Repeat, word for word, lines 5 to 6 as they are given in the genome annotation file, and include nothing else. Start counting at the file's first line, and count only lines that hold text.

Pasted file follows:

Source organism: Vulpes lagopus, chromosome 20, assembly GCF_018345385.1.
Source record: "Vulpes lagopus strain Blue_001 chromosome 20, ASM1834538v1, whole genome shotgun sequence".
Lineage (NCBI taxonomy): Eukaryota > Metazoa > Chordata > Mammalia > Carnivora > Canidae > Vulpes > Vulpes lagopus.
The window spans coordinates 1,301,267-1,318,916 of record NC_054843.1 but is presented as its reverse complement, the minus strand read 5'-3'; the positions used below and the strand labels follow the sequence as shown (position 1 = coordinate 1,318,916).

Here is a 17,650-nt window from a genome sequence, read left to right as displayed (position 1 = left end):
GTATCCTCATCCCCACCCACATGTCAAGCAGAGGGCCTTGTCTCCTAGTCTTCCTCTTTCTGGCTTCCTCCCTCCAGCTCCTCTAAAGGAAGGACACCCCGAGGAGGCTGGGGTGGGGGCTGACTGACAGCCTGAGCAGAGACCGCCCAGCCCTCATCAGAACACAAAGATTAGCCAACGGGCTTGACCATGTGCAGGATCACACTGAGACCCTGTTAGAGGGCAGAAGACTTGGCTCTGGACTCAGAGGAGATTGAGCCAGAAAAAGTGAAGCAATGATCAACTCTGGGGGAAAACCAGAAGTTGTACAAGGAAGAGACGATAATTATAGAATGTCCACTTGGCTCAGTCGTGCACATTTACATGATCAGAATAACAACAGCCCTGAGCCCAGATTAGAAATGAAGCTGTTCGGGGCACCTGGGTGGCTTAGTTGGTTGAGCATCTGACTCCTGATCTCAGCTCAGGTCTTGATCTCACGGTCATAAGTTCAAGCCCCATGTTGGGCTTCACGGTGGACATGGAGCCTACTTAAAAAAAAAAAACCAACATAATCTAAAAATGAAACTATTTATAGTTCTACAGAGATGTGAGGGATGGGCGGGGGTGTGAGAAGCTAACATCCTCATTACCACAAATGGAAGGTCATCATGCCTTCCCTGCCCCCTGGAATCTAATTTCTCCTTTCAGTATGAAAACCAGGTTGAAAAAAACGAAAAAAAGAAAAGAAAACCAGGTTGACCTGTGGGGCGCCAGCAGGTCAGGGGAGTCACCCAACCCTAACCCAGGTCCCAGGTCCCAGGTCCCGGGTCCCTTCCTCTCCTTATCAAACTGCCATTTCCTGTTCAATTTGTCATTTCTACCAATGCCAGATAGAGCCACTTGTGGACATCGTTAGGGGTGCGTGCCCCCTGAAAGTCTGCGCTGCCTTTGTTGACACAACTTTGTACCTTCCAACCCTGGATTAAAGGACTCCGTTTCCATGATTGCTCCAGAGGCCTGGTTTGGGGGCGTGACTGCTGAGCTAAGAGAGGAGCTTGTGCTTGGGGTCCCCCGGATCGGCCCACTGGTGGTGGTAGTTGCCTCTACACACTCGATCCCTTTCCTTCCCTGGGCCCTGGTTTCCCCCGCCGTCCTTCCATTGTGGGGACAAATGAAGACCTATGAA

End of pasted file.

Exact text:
Here is a 17,650-nt window from a genome sequence, read left to right as displayed (position 1 = left end):
GTATCCTCATCCCCACCCACATGTCAAGCAGAGGGCCTTGTCTCCTAGTCTTCCTCTTTCTGGCTTCCTCCCTCCAGCTCCTCTAAAGGAAGGACACCCCGAGGAGGCTGGGGTGGGGGCTGACTGACAGCCTGAGCAGAGACCGCCCAGCCCTCATCAGAACACAAAGATTAGCCAACGGGCTTGACCATGTGCAGGATCACACTGAGACCCTGTTAGAGGGCAGAAGACTTGGCTCTGGACTCAGAGGAGATTGAGCCAGAAAAAGTGAAGCAATGATCAACTCTGGGGGAAAACCAGAAGTTGTACAAGGAAGAGACGATAATTATAGAATGTCCACTTGGCTCAGTCGTGCACATTTACATGATCAGAATAACAACAGCCCTGAGCCCAGATTAGAAATGAAGCTGTTCGGGGCACCTGGGTGGCTTAGTTGGTTGAGCATCTGACTCCTGATCTCAGCTCAGGTCTTGATCTCACGGTCATAAGTTCAAGCCCCATGTTGGGCTTCACGGTGGACATGGAGCCTACTTAAAAAAAAAAAACCAACATAATCTAAAAATGAAACTATTTATAGTTCTACAGAGATGTGAGGGATGGGCGGGGGTGTGAGAAGCTAACATCCTCATTACCACAAATGGAAGGTCATCATGCCTTCCCTGCCCCCTGGAATCTAATTTCTCCTTTCAGTATGAAAACCAGGTTGAAAAAAACGAAAAAAAGAAAAGAAAACCAGGTTGACCTGTGGGGCGCCAGCAGGTCAGGGGAGTCACCCAACCCTAACCCAGGTCCCAGGTCCCAGGTCCCGGGTCCCTTCCTCTCCTTATCAAACTGCCATTTCCTGTTCAATTTGTCATTTCTACCAATGCCAGATAGAGCCACTTGTGGACATCGTTAGGGGTGCGTGCCCCCTGAAAGTCTGCGCTGCCTTTGTTGACACAACTTTGTACCTTCCAACCCTGGATTAAAGGACTCCGTTTCCATGATTGCTCCAGAGGCCTGGTTTGGGGGCGTGACTGCTGAGCTAAGAGAGGAGCTTGTGCTTGGGGTCCCCCGGATCGGCCCACTGGTGGTGGTAGTTGCCTCTACACACTCGATCCCTTTCCTTCCCTGGGCCCTGGTTTCCCCCGCCGTCCTTCCATTGTGGGGACAAATGAAGACCTATGAA